Sunday, January 14, 2007

Yeee Haaaa!

Yeeee Haaaa! The Saints won their playoff game against the Eagles. Enough cannot be said about this fabulous team. As noted in a prior post, Sport as Metaphor, I was never before a football fan (though always hopeful for the home team), but last September I became caught up in the miracle that is the 2006 Saints team. After the game ended with victory for the Saints, my neighborhood came alive with people running outside their houses and yelling. Fireworks were going off all over the place (yep, it's illegal, but hey....) For a better description of the game than I can give, see Charles Gramlich's blog entry today.

This event is wonderful not just because of the Saints' pitiful past as perhaps the worst team in NFL history, but more because the symbolism of the Saints' victories amidst the devastation of our city means so much to all of us.


Saturday, January 13, 2007

Comfort Reads

At Christmas this year, I was melancholy. I missed the family holiday gatherings that used to take place every year. Such get-togethers are precluded now by the post-Katrina dispersal of my extended family from the New Orleans area. Before Katrina five families of my cousins lived in Chalmette, and another set of cousins lived in New Orleans' Mid-City neighborhood. The Chalmette families lost everything, with flooding anywhere from eight to sixteen feet in their homes. The Mid-City family lost everything in the downstairs of their home, although their upstairs was untouched. Five of the families now live outside the New Orleans area, some in another state. Only two of the families plan to return and rebuild. Since it will be near-impossible in future for all my cousins to coordinate their schedules of work, children's school, and traveling to return for the annual gathering of yore, I was feeling sad and weepy.

It was time for some comfort reading.

When I need comforting, I turn to some old favorites that never fail to soothe me:
  • Jane Austen's Pride and Prejudice and Persuasion
  • Georgette Heyer's Regency and Georgian novels, especially Venetia, Devil's Cub, Regency Buck, Lady of Quality, The Unknown Ajax, Bath Tangle
  • Loretta Chase's The Lord of Scoundrels
  • Laura Kinsale's Flowers from the Storm
  • Diana Gabaldon's Outlander
There are other books on the comfort-read list, but these are at the top. I've read each of these books numerous times. This time I re-read Flowers from the Storm and Lord of Scoundrels. And I felt better.

On a happy ending note for my melancholy, two families of my out-of-town cousins turned up on surprise visits in the week between Christmas and New Year. I was very happy indeed to see them.

What are some of your comfort reads?


Since my own real name has been known to cause a few chuckles -- even, sometimes, to induce the rudeness of a query such as, "Oh, you're kidding, that's not really your name, is it?" -- I sympathize with all those who suffer the misfortune of an inadvertently humorous name. But that didn't keep me from chuckling, too, at this Dear Abby column.

Wednesday, January 10, 2007

Post-Holiday Catch-Up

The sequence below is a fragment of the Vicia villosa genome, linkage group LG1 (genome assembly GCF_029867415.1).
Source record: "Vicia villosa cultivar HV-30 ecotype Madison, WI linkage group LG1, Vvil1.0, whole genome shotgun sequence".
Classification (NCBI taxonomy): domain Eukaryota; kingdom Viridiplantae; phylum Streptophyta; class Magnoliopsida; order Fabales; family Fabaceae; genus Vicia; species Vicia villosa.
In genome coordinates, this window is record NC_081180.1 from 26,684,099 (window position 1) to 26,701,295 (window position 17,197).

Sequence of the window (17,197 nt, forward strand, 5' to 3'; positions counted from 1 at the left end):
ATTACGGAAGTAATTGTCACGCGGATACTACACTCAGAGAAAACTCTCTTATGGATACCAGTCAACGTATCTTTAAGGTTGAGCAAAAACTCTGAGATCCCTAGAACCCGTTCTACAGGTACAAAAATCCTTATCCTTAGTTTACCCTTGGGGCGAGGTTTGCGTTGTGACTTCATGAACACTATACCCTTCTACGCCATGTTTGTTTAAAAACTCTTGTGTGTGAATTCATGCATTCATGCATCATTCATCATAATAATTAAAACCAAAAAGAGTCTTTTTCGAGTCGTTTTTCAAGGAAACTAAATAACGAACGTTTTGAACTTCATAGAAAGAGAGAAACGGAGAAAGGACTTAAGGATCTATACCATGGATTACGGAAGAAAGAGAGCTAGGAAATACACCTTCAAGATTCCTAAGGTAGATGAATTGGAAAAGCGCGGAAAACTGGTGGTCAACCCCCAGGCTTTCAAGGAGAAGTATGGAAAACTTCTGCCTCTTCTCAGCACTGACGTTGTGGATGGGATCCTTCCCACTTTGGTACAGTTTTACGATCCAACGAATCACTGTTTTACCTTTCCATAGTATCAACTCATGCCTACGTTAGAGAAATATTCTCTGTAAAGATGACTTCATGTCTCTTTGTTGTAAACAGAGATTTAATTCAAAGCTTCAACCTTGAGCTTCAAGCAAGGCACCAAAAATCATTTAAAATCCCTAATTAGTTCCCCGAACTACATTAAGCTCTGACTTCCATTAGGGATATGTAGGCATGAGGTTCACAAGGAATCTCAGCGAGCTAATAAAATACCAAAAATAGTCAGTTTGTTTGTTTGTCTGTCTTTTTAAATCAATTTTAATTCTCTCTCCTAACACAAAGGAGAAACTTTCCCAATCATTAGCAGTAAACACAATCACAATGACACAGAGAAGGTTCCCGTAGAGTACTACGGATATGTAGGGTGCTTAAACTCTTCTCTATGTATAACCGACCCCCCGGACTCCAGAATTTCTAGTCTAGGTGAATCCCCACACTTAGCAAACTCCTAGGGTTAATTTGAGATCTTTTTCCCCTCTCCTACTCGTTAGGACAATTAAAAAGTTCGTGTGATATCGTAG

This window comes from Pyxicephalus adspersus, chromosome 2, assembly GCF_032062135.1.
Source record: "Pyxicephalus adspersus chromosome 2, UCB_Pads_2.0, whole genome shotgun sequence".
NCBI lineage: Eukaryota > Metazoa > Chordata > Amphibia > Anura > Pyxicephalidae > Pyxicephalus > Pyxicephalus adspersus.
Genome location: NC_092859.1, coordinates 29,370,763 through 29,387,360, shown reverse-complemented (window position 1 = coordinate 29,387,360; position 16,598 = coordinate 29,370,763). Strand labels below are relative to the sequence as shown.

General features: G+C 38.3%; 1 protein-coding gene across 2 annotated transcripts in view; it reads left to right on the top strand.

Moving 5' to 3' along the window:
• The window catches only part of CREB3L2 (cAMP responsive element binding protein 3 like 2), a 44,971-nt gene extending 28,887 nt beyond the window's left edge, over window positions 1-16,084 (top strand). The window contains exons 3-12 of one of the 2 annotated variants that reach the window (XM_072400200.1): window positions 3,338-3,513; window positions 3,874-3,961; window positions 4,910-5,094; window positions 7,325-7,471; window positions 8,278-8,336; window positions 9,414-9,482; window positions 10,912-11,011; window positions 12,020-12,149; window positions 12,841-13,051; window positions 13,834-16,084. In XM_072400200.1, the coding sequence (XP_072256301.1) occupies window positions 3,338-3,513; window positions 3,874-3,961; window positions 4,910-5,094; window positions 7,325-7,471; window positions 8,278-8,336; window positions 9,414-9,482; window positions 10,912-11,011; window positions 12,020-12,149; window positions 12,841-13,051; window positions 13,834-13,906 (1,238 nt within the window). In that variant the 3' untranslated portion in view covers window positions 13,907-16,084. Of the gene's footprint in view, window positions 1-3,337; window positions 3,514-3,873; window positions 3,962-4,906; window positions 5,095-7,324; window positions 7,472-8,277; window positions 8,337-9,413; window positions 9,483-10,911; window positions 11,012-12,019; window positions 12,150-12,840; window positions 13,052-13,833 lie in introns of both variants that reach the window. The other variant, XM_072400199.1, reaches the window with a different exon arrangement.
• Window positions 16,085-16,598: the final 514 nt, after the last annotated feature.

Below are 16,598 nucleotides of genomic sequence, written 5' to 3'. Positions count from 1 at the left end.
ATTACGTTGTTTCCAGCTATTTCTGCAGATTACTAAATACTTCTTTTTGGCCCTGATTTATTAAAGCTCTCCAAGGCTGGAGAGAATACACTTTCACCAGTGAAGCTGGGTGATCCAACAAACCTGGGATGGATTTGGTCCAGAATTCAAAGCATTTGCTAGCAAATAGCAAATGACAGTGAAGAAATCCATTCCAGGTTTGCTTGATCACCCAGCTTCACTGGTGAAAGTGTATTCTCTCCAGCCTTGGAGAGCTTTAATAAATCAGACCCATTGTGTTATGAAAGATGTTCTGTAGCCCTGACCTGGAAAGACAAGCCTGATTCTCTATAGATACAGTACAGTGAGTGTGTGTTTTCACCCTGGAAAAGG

I have returned to the blogworld! After ten days of holiday freedom--sleeping, reading, moviewatching, surfing the Net, and blogging at will--I returned to my office to find my in-box piled high, and my free time correspondingly limited. Muddy from slogging through the trenches of legalistic bovine effluvium for the past week, I have finally emerged to flap my wings and cruise the cyber airwaves. I'm developing some ideas for in-depth posts, but for now will give you a few interesting links I've collected lately:

'Butt print' artist fired from teaching job

Signs of a thaw in writers' 30-year feud

In Warren's Words: Plagiarism

Orgasmic Simulator

Monday, January 01, 2007

Favorite Fictional Characters

My blolleague Charles Gramlich listed his Favorite Fictional Characters on his Razored Zen blog the other day and blolleague C.S. Harris followed with a similar listing. I, believing in the mystical symmetry of the triad, herewith list my own selections. Like C.S. Harris and blogfly Basil S. Ratbane, however, I noted that the previous lists I read were weighted heavily with males. Hence, I have made two lists--my favorites of each sex:

  1. Elizabeth Bennett (Pride and Prejudice by Jane Austen)
  2. Jane Eyre (Jane Eyre by Charlotte Bronte)
  3. Jo March (Little Women by Louisa May Alcott)
  4. Claire Fraser (Outlander by Diana Gabaldon)
  5. Scout Finch (To Kill a Mockingbird by Harper Lee)
  6. Venetia Lanyon (Venetia by Georgette Heyer)
  7. Archimedea "Maddie" Timms (Flowers from the Storm by Laura Kinsale)
  8. Jessica Trent (Lord of Scoundrels by Loretta Chase)
  9. Stephanie Plum (Plum series by Janet Evanovich)
  10. Anna Pigeon (Pigeon series by Nevada Barr)
  1. Atticus Finch (To Kill a Mockingbird by Harper Lee)
  2. Jamie Fraser (Outlander by Diana Gabaldon)
  3. Spenser (Spenser series by Robert B. Parker)
  4. Fitzwilliam Darcy (Pride and Prejudice by Jane Austen)
  5. Dave Robicheaux (Robicheaux series by James Lee Burke)
  6. Joe Pike & Elvis Cole (Elvis Cole series by Robert Crais)
  7. John Corey (John Corey books by Nelson DeMille)
  8. Christian Langland, Duke of Jervaulx (Flowers from the Storm by Laura Kinsale)
  9. Arkady Renko (Gorky Park, etc., by Martin Cruz Smith)
  10. Beowulf Malloren, Marquess of Rothgar (Malloren series by Jo Beverley)

Both Gramlich and Harris also listed their ten favorite characters from movies/TV, but my brain is tired. I will meditate on choices for that list and post it tomorrow. After all, tomorrow is another day. . . .

(Question: The preceding sentence is a quotation from what, said by whom? Your prize is simply the mention of your name on the Sphinx Ink blog.)